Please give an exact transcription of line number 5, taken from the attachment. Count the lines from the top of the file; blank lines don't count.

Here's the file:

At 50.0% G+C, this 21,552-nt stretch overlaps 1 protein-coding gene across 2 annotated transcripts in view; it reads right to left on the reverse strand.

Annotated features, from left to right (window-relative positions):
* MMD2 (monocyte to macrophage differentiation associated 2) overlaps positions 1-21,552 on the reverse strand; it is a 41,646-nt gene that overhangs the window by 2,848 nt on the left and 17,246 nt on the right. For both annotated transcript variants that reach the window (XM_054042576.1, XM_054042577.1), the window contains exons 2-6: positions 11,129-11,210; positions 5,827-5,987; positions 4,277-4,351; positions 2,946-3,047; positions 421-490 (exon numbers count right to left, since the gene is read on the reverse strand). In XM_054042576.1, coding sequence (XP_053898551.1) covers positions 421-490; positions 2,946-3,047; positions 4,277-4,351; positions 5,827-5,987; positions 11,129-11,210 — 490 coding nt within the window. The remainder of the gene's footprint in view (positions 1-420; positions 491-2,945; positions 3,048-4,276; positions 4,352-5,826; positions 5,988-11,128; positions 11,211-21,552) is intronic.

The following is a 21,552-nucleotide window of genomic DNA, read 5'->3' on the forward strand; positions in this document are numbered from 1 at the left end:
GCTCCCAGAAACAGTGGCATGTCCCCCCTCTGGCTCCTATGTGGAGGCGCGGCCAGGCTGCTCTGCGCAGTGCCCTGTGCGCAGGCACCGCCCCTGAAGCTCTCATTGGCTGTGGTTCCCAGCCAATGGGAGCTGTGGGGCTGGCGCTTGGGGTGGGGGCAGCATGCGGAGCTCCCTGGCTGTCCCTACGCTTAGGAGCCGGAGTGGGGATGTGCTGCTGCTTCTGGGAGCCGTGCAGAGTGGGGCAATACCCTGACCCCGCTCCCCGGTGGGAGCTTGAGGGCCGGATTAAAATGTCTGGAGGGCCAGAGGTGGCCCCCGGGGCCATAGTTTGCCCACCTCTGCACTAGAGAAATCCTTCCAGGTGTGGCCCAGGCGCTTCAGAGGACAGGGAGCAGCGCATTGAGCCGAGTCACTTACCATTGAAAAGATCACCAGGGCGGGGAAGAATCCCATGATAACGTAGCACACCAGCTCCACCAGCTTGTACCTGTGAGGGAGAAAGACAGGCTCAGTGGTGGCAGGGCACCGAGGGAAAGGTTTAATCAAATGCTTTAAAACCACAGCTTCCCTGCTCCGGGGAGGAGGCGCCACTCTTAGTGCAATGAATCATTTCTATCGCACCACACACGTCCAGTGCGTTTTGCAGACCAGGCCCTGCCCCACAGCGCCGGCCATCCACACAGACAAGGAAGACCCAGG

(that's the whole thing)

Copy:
GCTCCCAGAAACAGTGGCATGTCCCCCCTCTGGCTCCTATGTGGAGGCGCGGCCAGGCTGCTCTGCGCAGTGCCCTGTGCGCAGGCACCGCCCCTGAAGCTCTCATTGGCTGTGGTTCCCAGCCAATGGGAGCTGTGGGGCTGGCGCTTGGGGTGGGGGCAGCATGCGGAGCTCCCTGGCTGTCCCTACGCTTAGGAGCCGGAGTGGGGATGTGCTGCTGCTTCTGGGAGCCGTGCAGAGTGGGGCAATACCCTGACCCCGCTCCCCGGTGGGAGCTTGAGGGCCGGATTAAAATGTCTGGAGGGCCAGAGGTGGCCCCCGGGGCCATAGTTTGCCCACCTCTGCACTAGAGAAATCCTTCCAGGTGTGGCCCAGGCGCTTCAGAGGACAGGGAGCAGCGCATTGAGCCGAGTCACTTACCATTGAAAAGATCACCAGGGCGGGGAAGAATCCCATGATAACGTAGCACACCAGCTCCACCAGCTTGTACCTGTGAGGGAGAAAGACAGGCTCAGTGGTGGCAGGGCACCGAGGGAAAGGTTTAATCAAATGCTTTAAAACCACAGCTTCCCTGCTCCGGGGAGGAGGCGCCACTCTTAGTGCAATGAATCATTTCTATCGCACCACACACGTCCAGTGCGTTTTGCAGACCAGGCCCTGCCCCACAGCGCCGGCCATCCACACAGACAAGGAAGACCCAGG